In the last two days, we have been discussing the potential danger of these magnetic filaments which have appeared on the Sun. For the unaware, a magnetic filament is a large stream of plasma and magnetic field structure extending outward from the Sun’s surface, often in a loop. They release huge amounts of coronal mass ejections (CME) to cause solar storms on Earth. And one such storm is headed for our planet today, April 20. But that’s not all. There is a likelihood that after this preliminary attack, another bigger solar storm hit is waiting for the Earth in the next few days.
The information comes from a report by SpaceWeather.com which stated, “NOAA forecasters say that minor G1-class geomagnetic storms are possible on April 20th when a CME is expected to deliver a glancing blow to Earth’s magnetic field. The CME was hurled in our direction by the eruption of a solar magnetic filament on April 16th”.
Solar storm to hit the Earth today
The National Oceanic and Atmospheric Administration have revealed that the incoming geomagnetic storm today is expected to be a minor storm with only a G1-intensity. Such storms are usually associated with weak aurora displays and minor fluctuations in GPS and shortwave wireless communications. However, a bigger threat is waiting for us just beyond this storm.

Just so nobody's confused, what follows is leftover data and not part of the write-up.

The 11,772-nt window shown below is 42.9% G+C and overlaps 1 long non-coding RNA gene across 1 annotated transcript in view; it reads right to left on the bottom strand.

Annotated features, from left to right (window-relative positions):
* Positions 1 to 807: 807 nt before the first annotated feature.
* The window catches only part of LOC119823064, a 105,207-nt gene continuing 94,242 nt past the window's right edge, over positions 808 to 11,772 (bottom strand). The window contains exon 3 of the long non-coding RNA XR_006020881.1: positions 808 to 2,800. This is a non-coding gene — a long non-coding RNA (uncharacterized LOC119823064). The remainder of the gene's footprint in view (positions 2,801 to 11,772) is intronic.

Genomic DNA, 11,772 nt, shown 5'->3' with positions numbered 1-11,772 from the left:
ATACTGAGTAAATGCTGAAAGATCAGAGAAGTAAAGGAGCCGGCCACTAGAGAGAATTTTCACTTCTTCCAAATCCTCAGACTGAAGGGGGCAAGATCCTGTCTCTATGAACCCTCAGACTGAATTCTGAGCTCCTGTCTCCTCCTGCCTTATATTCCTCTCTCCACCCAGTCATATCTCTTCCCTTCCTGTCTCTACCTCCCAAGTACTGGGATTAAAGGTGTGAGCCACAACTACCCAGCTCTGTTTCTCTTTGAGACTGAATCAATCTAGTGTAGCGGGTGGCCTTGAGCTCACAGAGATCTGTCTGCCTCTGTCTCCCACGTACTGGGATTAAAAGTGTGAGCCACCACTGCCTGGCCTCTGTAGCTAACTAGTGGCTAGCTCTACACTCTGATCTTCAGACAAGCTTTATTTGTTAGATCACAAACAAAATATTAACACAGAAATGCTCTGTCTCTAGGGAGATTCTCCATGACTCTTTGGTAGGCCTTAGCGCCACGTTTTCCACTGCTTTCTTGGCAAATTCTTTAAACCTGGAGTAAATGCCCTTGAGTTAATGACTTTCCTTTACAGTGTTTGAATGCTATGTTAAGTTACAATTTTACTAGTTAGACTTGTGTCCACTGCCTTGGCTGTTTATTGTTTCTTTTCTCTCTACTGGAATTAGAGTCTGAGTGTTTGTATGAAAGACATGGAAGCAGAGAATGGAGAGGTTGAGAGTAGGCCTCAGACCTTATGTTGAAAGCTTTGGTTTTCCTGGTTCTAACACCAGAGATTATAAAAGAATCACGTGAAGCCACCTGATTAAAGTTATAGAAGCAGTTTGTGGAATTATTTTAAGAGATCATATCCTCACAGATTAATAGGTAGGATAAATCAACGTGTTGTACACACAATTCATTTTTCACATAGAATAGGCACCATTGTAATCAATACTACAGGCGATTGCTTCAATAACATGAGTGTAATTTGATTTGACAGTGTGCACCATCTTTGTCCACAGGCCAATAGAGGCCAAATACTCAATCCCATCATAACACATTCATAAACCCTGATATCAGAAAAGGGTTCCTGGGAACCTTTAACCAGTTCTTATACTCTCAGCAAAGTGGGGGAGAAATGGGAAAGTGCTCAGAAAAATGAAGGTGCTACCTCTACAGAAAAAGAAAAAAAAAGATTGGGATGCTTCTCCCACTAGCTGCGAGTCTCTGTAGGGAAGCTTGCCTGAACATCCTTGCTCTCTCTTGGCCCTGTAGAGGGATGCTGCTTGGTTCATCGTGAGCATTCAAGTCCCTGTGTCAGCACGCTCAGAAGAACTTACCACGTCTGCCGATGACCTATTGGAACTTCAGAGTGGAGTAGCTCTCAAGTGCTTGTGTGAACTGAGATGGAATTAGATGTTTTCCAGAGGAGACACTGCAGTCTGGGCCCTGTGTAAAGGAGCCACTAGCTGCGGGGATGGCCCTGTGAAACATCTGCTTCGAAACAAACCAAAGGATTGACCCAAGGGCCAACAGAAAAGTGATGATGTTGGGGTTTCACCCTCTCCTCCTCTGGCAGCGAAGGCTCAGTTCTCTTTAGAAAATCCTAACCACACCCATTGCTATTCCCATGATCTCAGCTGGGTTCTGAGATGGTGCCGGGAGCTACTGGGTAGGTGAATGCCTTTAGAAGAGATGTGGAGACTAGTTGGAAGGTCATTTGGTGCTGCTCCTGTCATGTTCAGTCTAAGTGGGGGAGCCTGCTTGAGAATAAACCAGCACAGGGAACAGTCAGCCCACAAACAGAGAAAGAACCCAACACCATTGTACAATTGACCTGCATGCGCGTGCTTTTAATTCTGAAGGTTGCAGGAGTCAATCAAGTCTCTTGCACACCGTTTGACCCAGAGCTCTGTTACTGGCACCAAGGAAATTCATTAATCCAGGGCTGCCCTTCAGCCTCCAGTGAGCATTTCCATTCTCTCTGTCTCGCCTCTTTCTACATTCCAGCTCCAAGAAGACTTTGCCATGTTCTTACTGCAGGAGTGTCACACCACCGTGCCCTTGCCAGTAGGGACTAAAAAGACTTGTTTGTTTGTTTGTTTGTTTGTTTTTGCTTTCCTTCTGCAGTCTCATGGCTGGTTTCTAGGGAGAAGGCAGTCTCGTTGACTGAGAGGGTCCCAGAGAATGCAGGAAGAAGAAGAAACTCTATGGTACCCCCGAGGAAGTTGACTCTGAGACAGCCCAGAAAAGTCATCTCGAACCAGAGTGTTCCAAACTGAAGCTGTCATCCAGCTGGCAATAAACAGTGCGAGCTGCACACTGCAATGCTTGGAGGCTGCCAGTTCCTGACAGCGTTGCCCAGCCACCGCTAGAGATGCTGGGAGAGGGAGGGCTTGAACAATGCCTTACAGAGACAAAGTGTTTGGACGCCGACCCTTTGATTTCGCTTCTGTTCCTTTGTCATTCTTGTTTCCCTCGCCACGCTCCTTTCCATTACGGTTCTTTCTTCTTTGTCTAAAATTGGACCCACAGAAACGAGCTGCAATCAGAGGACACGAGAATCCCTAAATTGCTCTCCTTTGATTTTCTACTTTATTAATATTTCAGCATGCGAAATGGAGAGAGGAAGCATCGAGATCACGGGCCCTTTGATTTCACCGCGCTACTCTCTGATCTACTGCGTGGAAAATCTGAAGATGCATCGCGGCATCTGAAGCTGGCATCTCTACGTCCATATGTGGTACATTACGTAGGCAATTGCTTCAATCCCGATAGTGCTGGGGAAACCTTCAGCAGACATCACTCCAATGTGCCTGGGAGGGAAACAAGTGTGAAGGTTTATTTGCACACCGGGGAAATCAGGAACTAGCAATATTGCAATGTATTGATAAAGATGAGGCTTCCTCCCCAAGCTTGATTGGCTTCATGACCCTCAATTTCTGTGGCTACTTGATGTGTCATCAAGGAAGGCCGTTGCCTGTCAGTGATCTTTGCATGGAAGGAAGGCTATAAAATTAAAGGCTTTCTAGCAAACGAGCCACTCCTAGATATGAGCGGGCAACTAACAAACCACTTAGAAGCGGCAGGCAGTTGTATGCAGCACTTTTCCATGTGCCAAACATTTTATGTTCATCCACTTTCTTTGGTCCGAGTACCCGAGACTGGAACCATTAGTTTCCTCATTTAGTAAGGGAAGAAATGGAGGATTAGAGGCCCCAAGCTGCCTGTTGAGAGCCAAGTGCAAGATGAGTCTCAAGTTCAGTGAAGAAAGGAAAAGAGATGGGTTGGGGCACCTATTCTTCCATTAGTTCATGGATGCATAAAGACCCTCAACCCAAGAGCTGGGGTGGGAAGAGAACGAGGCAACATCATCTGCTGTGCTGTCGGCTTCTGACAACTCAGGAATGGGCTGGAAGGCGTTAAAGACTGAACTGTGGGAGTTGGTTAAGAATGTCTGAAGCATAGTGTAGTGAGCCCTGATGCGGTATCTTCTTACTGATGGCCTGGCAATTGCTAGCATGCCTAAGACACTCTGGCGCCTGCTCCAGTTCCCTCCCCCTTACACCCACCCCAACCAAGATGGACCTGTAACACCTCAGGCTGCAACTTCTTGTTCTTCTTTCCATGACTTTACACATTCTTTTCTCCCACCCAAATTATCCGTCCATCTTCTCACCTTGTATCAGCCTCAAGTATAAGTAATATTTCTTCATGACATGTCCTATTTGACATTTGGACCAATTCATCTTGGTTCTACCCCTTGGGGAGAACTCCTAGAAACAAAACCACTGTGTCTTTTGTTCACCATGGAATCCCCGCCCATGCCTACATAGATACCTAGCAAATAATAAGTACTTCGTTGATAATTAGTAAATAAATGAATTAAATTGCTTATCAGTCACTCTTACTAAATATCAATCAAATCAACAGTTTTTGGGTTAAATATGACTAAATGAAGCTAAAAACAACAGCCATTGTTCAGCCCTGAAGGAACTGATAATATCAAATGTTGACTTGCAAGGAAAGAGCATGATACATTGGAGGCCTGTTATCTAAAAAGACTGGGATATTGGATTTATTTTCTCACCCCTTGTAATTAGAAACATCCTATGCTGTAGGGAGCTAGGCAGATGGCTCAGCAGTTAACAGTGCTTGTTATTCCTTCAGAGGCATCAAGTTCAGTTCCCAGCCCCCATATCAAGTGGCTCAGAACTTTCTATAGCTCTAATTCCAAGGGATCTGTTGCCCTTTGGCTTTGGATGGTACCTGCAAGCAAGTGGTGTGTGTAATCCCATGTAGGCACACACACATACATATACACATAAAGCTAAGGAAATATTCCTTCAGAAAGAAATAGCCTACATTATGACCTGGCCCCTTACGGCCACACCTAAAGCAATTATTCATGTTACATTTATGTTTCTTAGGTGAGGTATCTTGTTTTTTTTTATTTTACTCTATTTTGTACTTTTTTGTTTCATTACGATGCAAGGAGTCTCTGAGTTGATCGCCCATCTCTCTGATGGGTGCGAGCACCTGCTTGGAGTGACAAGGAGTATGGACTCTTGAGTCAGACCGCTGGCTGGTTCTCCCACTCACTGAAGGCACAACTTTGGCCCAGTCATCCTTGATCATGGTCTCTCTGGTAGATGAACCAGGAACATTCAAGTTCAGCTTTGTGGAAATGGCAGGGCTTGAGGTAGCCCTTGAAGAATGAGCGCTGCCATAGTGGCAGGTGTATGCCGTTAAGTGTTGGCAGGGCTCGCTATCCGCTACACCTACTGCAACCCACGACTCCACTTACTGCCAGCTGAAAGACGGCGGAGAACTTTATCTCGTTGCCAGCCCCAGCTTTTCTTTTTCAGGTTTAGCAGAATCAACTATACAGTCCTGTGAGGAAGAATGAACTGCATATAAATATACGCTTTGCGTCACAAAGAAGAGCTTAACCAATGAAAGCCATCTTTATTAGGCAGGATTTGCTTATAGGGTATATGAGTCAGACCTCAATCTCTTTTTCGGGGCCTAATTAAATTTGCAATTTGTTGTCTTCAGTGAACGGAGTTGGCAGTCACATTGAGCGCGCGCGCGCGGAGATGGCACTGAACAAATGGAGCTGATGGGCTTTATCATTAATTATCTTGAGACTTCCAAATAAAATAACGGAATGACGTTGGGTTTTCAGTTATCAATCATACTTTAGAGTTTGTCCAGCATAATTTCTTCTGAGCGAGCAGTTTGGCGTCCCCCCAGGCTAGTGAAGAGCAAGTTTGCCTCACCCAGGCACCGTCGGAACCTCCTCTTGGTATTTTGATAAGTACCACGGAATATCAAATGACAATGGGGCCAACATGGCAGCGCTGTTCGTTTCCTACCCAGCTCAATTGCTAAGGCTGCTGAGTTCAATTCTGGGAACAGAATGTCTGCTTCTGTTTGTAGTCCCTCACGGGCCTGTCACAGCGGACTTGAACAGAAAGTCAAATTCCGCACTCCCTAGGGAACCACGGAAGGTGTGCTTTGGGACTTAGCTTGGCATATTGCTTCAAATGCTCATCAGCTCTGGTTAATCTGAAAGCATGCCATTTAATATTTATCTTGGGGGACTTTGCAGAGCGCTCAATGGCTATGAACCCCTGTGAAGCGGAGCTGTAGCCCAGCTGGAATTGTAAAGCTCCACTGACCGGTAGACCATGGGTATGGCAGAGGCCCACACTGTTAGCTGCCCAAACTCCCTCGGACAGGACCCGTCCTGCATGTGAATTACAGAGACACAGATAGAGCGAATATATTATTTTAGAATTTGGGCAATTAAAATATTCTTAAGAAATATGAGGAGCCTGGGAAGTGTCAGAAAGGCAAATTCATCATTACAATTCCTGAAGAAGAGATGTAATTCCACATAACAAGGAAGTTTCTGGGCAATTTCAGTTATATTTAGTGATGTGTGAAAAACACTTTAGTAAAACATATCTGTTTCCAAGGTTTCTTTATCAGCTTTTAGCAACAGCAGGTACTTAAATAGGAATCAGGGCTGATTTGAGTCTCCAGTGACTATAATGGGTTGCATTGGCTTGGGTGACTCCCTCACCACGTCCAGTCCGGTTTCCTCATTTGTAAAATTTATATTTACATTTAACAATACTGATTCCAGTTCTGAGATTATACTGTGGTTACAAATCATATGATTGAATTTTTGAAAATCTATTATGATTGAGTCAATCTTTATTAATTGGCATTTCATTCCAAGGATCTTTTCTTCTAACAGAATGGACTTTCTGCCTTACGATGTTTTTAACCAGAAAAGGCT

Earlier this week, space weather physicist Tamitha Skov said in a tweet that a glancing blow from a CME would be followed up with a direct hit of a much denser CME cloud. While there is no prediction around its intensity, it is believed that it could be in the region of G2-class to G3-class geomagnetic storm.
Such storms can do more damage. They can damage small satellites, impact mobile networks, GPS, and even pose a threat to ground-based electronics and power grids by increasing the magnetic potential by huge amounts.
Know how NOAA monitors the Sun
While many space agencies from NASA with its Solar Dynamics Observatory (SDO) to National Oceanic and Atmospheric Administration (NOAA) keep track of Sun-based weather phenomena, one that particularly stands out is the DSCOVR satellite by NOAA. The satellite became operational in 2016 and tracks different measurements of the Sun and its atmosphere including temperature, speed, density, degree of orientation and frequency of the solar particles. The recovered data is then run through the Space Weather Prediction Center and the final analysis is prepared.